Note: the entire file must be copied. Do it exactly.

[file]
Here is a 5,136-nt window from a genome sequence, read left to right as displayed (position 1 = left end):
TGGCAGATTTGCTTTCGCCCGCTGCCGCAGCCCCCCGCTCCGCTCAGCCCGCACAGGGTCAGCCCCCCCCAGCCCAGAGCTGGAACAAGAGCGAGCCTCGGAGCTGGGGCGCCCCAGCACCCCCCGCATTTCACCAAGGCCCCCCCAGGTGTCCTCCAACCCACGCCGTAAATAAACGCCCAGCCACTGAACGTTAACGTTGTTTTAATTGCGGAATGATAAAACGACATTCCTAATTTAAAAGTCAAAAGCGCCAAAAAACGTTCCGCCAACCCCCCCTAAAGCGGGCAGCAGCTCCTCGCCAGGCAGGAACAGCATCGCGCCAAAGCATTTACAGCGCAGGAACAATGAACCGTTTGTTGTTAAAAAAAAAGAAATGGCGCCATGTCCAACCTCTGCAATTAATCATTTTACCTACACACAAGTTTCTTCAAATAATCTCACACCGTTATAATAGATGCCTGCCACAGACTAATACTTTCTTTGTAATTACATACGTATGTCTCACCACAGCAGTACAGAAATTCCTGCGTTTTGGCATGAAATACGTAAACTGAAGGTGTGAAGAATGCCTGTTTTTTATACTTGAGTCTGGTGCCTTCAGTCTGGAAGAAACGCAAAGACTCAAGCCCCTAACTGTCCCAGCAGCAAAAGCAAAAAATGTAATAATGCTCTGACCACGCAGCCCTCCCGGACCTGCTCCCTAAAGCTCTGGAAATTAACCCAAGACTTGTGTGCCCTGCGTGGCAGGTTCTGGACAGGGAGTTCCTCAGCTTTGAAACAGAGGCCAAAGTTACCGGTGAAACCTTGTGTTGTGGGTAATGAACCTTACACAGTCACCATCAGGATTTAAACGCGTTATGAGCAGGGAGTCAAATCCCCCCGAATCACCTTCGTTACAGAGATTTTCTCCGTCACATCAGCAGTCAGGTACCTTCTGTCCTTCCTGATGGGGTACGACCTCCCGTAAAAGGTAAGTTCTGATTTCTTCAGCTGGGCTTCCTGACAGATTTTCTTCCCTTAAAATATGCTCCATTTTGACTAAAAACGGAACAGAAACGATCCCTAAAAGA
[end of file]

Here is a 5,136-nt window from a genome sequence, read left to right as displayed (position 1 = left end):
TGGCAGATTTGCTTTCGCCCGCTGCCGCAGCCCCCCGCTCCGCTCAGCCCGCACAGGGTCAGCCCCCCCCAGCCCAGAGCTGGAACAAGAGCGAGCCTCGGAGCTGGGGCGCCCCAGCACCCCCCGCATTTCACCAAGGCCCCCCCAGGTGTCCTCCAACCCACGCCGTAAATAAACGCCCAGCCACTGAACGTTAACGTTGTTTTAATTGCGGAATGATAAAACGACATTCCTAATTTAAAAGTCAAAAGCGCCAAAAAACGTTCCGCCAACCCCCCCTAAAGCGGGCAGCAGCTCCTCGCCAGGCAGGAACAGCATCGCGCCAAAGCATTTACAGCGCAGGAACAATGAACCGTTTGTTGTTAAAAAAAAAGAAATGGCGCCATGTCCAACCTCTGCAATTAATCATTTTACCTACACACAAGTTTCTTCAAATAATCTCACACCGTTATAATAGATGCCTGCCACAGACTAATACTTTCTTTGTAATTACATACGTATGTCTCACCACAGCAGTACAGAAATTCCTGCGTTTTGGCATGAAATACGTAAACTGAAGGTGTGAAGAATGCCTGTTTTTTATACTTGAGTCTGGTGCCTTCAGTCTGGAAGAAACGCAAAGACTCAAGCCCCTAACTGTCCCAGCAGCAAAAGCAAAAAATGTAATAATGCTCTGACCACGCAGCCCTCCCGGACCTGCTCCCTAAAGCTCTGGAAATTAACCCAAGACTTGTGTGCCCTGCGTGGCAGGTTCTGGACAGGGAGTTCCTCAGCTTTGAAACAGAGGCCAAAGTTACCGGTGAAACCTTGTGTTGTGGGTAATGAACCTTACACAGTCACCATCAGGATTTAAACGCGTTATGAGCAGGGAGTCAAATCCCCCCGAATCACCTTCGTTACAGAGATTTTCTCCGTCACATCAGCAGTCAGGTACCTTCTGTCCTTCCTGATGGGGTACGACCTCCCGTAAAAGGTAAGTTCTGATTTCTTCAGCTGGGCTTCCTGACAGATTTTCTTCCCTTAAAATATGCTCCATTTTGACTAAAAACGGAACAGAAACGATCCCTAAAAGA